Tonight I witnessed a terribly familiar tragedy.
Occasionally you will find a book or, if you are really lucky, an author that manages to capture an essential part of your soul. For me, David James Duncan is that author. It seems that every piece he has written somehow feels core to my being, like I intuitively connect with its purpose. Perhaps it is the wandering idealism or simple conservation ethic that lies at the heart of each piece. Maybe I enjoy the simultaneously subtle and intense social criticisms. It could be as simple as I love to fish and be outdoors. Whatever it is, the fact remains that I hold books like The River Why and The Brothers K in the utmost esteem. Enter the tragedy.
Last week, I discovered that The River Why had been made into a movie. I almost didn’t watch it; after all, we all know the book is always better. But I had to, because sometimes they get it right. When it goes well, you feel victorious. When it goes badly, and most often it does, it goes very badly. This went badly.
Contrary to most complaints with adapted films, I wish they had not stayed so close to the original. The film insists on touching the high points of action in the book but lacks the physical and emotional space necessary to effectively develop the characters. Instead of cramming needless scenes into the script simply to match up with the Duncan’s narrative, Matthew Leutwyler would have fared better doing more with less. The story is about the existential homelessness of a young fisherman who seeks out his identity on the bank of a river. The book could afford to introduce the neighbor children and the dead fisherman. The book was able to expound upon the paradoxical marriage of Ma and H2O, both past and present. The book could meander through the relationships with Bill Bob and Titus, to say nothing of the incomparable Eddy. The book wasn’t limited to 101 minutes.
To be fair, Leutwyler didn’t get a lot of help from his cast. Zach Gilford led the way as Gus, and honestly, I didn’t believe him from the start. Of course I am biased toward the book and this may seem a bit trite, but he was just too clean and pretty. The self-exiled fisherman seeking a pure solitary existence was somehow always well dressed. Additionally, while some his scenes with Titus were alright, those with Eddy were downright brutal. I felt as though I were watching a middle school play or a George Bush speech where the first and only goal is to say the correct words in the proper sequence.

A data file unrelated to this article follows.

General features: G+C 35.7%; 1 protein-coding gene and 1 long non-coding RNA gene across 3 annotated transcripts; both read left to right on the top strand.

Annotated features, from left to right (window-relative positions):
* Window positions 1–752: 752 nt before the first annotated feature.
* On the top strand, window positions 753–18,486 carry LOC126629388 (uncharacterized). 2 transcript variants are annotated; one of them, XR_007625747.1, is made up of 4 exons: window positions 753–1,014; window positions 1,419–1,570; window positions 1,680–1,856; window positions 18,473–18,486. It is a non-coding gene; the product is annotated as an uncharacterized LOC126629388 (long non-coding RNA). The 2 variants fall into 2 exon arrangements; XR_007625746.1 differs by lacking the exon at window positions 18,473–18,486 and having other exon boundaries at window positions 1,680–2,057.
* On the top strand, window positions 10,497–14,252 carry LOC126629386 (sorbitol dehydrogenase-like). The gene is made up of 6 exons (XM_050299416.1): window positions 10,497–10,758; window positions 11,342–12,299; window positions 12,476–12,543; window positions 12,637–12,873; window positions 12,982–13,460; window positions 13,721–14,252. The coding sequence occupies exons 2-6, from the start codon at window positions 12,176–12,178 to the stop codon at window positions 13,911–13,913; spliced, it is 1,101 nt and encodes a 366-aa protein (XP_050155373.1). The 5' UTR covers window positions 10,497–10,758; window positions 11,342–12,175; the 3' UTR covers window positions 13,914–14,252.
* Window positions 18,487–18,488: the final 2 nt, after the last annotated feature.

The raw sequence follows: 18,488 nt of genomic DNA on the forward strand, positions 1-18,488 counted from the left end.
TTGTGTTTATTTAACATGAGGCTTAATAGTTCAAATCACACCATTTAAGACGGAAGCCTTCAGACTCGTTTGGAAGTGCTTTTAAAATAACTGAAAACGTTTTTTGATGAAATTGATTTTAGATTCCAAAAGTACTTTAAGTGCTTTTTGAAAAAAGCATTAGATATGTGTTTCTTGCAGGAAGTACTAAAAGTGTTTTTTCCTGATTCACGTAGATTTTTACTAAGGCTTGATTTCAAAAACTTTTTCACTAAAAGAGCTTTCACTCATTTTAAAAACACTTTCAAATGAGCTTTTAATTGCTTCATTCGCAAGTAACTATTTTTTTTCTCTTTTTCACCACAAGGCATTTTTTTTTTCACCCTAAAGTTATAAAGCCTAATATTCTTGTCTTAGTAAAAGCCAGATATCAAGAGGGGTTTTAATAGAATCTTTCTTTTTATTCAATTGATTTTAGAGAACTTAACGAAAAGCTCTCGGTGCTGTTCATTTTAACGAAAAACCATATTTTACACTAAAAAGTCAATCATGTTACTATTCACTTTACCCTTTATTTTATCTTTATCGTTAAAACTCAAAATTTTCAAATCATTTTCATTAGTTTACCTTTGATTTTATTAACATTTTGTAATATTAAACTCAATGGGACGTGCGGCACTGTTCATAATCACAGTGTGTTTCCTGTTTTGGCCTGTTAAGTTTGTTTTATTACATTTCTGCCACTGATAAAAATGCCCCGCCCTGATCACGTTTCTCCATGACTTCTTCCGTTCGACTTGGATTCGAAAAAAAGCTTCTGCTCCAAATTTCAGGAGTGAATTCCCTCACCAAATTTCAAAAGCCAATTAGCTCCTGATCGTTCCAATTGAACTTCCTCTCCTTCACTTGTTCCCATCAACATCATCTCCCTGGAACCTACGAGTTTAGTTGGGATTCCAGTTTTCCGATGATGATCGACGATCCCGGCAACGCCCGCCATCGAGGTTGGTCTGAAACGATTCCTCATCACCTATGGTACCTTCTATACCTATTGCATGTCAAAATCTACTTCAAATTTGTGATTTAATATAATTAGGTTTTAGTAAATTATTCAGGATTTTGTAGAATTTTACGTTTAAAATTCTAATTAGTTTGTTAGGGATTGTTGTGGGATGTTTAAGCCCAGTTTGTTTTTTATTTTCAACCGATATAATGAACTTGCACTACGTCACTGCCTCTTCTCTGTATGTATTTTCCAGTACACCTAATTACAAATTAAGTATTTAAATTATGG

In support, I didn’t find Amber Heard to be all that bad (her scene at the press conference aside), and I was expecting her to be after Drive Angry. It could simply be that she was always the more superior actor in most of the scenes and therefore looked better by default. William Hurt could play a cold and distant father without any effort, and he proves it here. It wasn’t a terrible performance, just unremarkable. Dallas Roberts had a few good moments, the best being around the pool table, but the scene died as soon as Gilford starting talking again.
In my mind, the biggest flaw was trying to take what is primarily a character-driven story and reducing it down to a series of events. It is entirely possible that Leutwyler had this in mind but simply did not have the talent to pull it off. No matter the reason, in the end the spirit of the book failed to rise to the surface of the film. I can’t say I was surprised. It was exactly what I expected, and I guess that is why I was so disappointed. I convinced myself that if David James Duncan was involved it would have to be at least good, if not great. I guess that’s why my favorite part was the complete absence of his name anywhere in the credits.